Internet attention still outpaced monetization, but the gap was significantly closer: yes, the ad formats were still mostly the same, but increased centralization brought far more advertisers on board.
To be sure there have been attempts to centralize podcast advertising as well: a company called Midroll, which was acquired by E.W. Scripps in 2015, is the largest player in the space. Midroll sits between advertisers and mostly larger podcasts like the Bill Simmons Podcast or WTF with Marc Maron, and handles the nitty gritty of coordinating ad reads and distributing discount codes and specialized URLs in exchange for about a third of revenue.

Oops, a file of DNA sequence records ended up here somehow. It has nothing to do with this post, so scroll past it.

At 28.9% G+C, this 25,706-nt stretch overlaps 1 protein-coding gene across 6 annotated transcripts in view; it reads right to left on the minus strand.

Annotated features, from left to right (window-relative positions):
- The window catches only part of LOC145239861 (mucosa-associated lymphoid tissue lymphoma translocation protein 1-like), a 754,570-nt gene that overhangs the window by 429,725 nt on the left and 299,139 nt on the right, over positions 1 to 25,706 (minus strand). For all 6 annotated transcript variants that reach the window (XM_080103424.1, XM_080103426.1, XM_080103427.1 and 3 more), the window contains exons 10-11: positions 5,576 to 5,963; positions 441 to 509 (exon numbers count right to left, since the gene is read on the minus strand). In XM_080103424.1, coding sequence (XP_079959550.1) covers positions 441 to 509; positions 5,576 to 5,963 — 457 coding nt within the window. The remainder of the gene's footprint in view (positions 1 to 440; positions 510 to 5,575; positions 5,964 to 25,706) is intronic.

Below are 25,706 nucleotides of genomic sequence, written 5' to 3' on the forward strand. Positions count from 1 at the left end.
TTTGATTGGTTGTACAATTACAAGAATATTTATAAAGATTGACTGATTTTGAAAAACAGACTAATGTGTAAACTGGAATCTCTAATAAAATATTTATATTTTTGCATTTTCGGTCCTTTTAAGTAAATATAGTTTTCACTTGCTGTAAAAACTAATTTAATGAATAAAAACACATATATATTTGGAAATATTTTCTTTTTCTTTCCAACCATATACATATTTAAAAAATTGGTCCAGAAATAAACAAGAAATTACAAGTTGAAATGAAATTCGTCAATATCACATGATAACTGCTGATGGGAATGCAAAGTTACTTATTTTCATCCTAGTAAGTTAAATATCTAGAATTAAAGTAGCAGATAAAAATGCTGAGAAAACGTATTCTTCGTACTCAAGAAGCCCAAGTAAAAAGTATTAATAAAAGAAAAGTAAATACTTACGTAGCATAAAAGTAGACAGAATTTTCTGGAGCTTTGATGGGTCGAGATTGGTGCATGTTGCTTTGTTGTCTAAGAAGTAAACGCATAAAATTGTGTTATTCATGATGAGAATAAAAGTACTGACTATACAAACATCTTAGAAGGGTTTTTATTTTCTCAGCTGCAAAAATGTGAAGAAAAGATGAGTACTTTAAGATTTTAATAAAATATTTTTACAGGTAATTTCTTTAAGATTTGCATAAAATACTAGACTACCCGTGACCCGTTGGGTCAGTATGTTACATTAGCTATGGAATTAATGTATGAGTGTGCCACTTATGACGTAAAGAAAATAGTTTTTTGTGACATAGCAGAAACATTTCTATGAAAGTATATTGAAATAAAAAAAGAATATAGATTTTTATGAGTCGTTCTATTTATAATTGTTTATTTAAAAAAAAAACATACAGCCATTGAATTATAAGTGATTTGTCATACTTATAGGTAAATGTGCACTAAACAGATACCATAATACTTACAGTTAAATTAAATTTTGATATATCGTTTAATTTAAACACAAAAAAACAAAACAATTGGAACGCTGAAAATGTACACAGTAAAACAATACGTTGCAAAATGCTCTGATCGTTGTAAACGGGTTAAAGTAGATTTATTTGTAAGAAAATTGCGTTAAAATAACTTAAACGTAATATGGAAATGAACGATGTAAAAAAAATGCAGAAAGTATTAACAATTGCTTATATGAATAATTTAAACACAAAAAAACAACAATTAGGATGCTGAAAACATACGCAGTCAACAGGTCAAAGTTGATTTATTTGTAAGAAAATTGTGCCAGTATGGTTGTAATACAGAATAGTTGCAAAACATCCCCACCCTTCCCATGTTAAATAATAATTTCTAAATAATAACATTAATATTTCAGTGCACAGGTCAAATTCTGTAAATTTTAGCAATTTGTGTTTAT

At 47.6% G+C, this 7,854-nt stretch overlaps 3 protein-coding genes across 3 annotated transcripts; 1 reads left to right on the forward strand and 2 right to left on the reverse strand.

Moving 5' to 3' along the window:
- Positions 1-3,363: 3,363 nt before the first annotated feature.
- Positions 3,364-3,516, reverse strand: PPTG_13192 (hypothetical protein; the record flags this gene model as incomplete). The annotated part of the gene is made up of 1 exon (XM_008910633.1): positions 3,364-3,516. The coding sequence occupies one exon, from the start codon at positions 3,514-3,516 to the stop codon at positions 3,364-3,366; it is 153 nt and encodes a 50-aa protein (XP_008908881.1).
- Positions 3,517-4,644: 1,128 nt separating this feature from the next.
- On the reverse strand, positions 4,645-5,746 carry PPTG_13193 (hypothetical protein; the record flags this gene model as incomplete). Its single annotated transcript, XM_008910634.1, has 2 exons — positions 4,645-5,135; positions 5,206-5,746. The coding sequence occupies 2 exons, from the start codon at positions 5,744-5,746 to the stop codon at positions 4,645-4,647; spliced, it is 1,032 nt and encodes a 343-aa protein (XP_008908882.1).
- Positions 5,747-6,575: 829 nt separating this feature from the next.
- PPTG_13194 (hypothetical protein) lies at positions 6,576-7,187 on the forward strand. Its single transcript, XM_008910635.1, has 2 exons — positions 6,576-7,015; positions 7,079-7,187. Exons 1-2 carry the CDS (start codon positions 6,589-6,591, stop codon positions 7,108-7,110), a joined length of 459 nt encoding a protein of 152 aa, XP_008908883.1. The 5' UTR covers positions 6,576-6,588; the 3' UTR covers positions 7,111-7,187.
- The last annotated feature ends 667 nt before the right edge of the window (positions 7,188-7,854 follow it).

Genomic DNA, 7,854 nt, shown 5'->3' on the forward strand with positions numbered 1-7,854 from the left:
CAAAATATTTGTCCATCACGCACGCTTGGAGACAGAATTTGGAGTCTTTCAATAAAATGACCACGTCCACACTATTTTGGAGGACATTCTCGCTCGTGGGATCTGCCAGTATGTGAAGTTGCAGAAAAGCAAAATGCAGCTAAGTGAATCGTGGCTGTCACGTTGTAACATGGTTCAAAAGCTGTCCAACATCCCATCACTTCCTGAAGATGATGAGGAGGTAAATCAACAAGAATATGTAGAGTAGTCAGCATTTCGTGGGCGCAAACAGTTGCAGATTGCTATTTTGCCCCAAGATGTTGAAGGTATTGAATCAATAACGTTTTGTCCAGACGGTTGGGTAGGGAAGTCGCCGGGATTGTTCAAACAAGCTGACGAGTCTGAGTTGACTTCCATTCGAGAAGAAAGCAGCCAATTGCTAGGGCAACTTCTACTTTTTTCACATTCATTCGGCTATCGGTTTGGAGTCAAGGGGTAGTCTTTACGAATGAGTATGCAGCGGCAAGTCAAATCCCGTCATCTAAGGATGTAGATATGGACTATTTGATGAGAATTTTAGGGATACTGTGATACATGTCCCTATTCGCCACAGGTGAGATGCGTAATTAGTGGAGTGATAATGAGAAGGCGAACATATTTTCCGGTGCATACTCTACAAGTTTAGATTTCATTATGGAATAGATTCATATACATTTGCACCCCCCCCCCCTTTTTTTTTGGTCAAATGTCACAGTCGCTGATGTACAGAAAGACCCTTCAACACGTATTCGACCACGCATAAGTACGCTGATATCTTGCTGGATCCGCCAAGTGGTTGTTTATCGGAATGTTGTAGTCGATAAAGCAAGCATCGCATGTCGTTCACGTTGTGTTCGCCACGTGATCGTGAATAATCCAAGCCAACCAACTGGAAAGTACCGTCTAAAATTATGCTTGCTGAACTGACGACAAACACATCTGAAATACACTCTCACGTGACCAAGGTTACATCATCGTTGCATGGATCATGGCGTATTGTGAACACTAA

Three years ago Midroll also acquired a podcast player called Stitcher; as I explained at the time there was a lot of value to be gained from controlling both the listening experience and ad sales, particularly in terms of data: with better data Midroll could more easily sell podcast advertising inventory to companies with business models that did not rely on generating outsized lifetime values.
The problem for Midroll, though, is that Stitcher never gained a meaningful share of the market, which meant Midroll never achieved the sort of data necessary to expand the podcast advertising market. Sure, some brand advertisers are dipping their toes in the market, but the leading advertisers are the same sort of companies they have always been, and while users no longer need to punch any monkeys, they do still need to punch in those discount codes and specialized URLs.